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boisterous

[boi-ster-uh s, -struh s]
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adjective
  1. rough and noisy; noisily jolly or rowdy; clamorous; unrestrained: the sound of boisterous laughter.
  2. (of waves, weather, wind, etc.) rough and stormy.
  3. Obsolete. rough and massive.

Origin of boisterous

1425–75; late Middle English boistrous, variant of Middle English boistous crude, strong, fierce, gross; of obscure origin
Related formsbois·ter·ous·ly, adverbbois·ter·ous·ness, nounun·bois·ter·ous, adjectiveun·bois·ter·ous·ly, adverbun·bois·ter·ous·ness, noun

Synonyms

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1. uproarious, obstreperous, roistering, loud, vociferous, impetuous. 1, 2. tempestuous, tumultuous, turbulent, violent, wild.

Antonyms

1, 2. calm, serene.
Dictionary.com Unabridged Based on the Random House Unabridged Dictionary, © Random House, Inc. 2018

Examples from the Web for boisterous

Contemporary Examples

Historical Examples

  • The accent was gentle; and he feared no boisterous intrusion.

    Imogen

    William Godwin

  • The evening was boisterous—scarcely better than the previous night had been.

    Barnaby Rudge

    Charles Dickens

  • They are not talkative and boisterous as these are, but silent, sullen and revengeful.

    Chronicles of Border Warfare

    Alexander Scott Withers

  • Fanfulla eyed him, infected by the boisterous gladness of his mood.

    Love-at-Arms

    Raphael Sabatini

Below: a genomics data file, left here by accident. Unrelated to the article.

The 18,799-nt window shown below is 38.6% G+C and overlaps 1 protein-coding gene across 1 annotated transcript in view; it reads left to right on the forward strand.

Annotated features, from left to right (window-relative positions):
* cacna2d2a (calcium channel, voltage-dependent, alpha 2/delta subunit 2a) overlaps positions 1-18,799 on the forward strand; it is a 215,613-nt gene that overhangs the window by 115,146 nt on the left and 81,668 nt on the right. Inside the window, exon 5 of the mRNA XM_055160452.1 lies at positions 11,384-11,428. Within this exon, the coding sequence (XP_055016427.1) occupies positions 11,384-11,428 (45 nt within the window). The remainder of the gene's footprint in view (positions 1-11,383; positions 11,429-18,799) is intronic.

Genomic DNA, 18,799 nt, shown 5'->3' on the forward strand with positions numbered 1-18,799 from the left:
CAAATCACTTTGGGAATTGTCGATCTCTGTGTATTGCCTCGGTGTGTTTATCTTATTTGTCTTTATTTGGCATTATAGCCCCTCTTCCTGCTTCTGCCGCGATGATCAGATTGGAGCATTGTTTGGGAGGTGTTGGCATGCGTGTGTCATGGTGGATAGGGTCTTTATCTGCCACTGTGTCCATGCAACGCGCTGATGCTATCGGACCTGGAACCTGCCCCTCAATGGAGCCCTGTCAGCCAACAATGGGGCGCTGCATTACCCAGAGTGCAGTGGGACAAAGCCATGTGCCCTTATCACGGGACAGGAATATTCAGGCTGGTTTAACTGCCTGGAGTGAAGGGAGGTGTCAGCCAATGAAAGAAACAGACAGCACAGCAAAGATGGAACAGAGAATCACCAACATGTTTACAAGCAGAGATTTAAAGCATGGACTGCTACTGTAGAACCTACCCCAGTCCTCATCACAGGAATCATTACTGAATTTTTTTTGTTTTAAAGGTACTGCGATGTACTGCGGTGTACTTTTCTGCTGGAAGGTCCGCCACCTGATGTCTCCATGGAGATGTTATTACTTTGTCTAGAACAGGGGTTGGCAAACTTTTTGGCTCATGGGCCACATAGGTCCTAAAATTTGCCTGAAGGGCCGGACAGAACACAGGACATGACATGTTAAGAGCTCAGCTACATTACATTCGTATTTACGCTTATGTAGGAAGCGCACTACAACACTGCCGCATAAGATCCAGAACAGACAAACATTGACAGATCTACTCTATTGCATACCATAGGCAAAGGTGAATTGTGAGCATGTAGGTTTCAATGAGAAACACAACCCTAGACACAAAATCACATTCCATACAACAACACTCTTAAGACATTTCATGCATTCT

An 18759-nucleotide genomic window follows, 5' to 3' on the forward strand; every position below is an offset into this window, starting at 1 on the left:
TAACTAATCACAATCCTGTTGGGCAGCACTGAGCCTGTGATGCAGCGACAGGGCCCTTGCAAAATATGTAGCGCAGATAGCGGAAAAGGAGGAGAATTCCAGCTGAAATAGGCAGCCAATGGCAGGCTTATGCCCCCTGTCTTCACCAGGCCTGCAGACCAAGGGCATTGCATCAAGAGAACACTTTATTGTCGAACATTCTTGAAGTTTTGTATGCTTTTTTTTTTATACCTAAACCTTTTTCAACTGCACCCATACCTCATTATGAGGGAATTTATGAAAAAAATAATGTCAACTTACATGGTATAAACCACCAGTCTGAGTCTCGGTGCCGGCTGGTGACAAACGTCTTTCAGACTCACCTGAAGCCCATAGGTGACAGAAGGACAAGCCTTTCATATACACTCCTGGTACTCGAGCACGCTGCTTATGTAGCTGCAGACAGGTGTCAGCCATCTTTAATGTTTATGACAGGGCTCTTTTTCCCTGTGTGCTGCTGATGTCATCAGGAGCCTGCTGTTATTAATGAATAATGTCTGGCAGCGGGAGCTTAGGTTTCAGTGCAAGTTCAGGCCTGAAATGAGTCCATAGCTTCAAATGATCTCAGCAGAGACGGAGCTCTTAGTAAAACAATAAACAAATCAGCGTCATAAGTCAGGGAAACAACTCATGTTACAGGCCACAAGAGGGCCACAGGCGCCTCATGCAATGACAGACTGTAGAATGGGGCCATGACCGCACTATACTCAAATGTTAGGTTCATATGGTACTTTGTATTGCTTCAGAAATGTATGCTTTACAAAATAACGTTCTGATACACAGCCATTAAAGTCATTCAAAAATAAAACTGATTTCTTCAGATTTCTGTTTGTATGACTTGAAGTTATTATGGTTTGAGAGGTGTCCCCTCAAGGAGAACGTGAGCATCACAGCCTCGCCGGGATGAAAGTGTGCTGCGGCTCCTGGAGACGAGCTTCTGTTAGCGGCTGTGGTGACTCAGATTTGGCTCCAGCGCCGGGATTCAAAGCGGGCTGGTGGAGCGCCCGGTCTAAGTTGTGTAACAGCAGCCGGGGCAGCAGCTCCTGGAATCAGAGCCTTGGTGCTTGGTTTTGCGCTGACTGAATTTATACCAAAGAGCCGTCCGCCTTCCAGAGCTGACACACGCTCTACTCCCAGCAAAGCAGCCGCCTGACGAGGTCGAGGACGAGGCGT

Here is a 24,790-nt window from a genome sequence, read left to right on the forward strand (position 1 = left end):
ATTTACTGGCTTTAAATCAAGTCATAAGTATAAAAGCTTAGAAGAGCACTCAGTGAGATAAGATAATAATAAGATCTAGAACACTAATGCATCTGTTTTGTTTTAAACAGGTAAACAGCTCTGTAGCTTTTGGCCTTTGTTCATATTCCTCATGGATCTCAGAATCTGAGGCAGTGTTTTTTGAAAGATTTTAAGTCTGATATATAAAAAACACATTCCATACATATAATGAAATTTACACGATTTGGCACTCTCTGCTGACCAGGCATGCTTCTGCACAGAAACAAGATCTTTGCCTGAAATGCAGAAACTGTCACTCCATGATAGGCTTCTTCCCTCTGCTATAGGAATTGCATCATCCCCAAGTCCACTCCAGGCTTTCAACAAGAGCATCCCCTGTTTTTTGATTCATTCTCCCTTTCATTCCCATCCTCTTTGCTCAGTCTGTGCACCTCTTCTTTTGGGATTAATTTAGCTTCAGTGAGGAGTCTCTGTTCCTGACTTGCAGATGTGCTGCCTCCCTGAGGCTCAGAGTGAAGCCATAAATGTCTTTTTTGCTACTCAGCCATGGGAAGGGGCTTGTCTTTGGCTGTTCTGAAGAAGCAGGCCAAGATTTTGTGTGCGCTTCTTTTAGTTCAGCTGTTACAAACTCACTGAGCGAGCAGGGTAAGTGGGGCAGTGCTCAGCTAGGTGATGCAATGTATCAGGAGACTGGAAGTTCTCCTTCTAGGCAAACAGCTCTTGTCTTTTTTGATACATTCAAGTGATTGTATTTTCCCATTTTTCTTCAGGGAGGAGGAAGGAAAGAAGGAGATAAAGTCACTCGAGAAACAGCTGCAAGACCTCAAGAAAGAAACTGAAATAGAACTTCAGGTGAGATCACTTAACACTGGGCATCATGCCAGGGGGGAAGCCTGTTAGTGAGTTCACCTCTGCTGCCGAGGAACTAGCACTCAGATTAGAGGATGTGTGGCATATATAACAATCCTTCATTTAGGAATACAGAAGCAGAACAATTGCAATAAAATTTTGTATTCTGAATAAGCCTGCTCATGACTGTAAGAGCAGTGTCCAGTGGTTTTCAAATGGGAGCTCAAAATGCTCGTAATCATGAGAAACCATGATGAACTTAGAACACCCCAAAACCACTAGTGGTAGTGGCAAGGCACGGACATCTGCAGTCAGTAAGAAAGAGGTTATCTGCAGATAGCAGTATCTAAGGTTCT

• Nothing rude, boisterous, insubordinate, or unkind appeared from any.


British Dictionary definitions for boisterous

boisterous

adjective
  1. noisy and lively; unrestrained or unruly
  2. (of the wind, sea, etc) turbulent or stormy
Derived Formsboisterously, adverbboisterousness, noun

Word Origin

C13 boistuous, of unknown origin
Collins English Dictionary - Complete & Unabridged 2012 Digital Edition © William Collins Sons & Co. Ltd. 1979, 1986 © HarperCollins Publishers 1998, 2000, 2003, 2005, 2006, 2007, 2009, 2012

Word Origin and History for boisterous

adj.

late 15c., unexplained alteration of Middle English boistous (c.1300) "rough, coarse (as of food), clumsy, violent," of unknown origin, perhaps from Anglo-French bustous "rough (road)," which is perhaps from Old French boisteos "curved, lame; uneven, rough" (Modern French boiteux), itself of obscure origin. Another guess traces it via Celtic to Latin bestia. Used of persons from 1560s. Related: Boisterously; boisterousness.

Online Etymology Dictionary, © 2010 Douglas Harper

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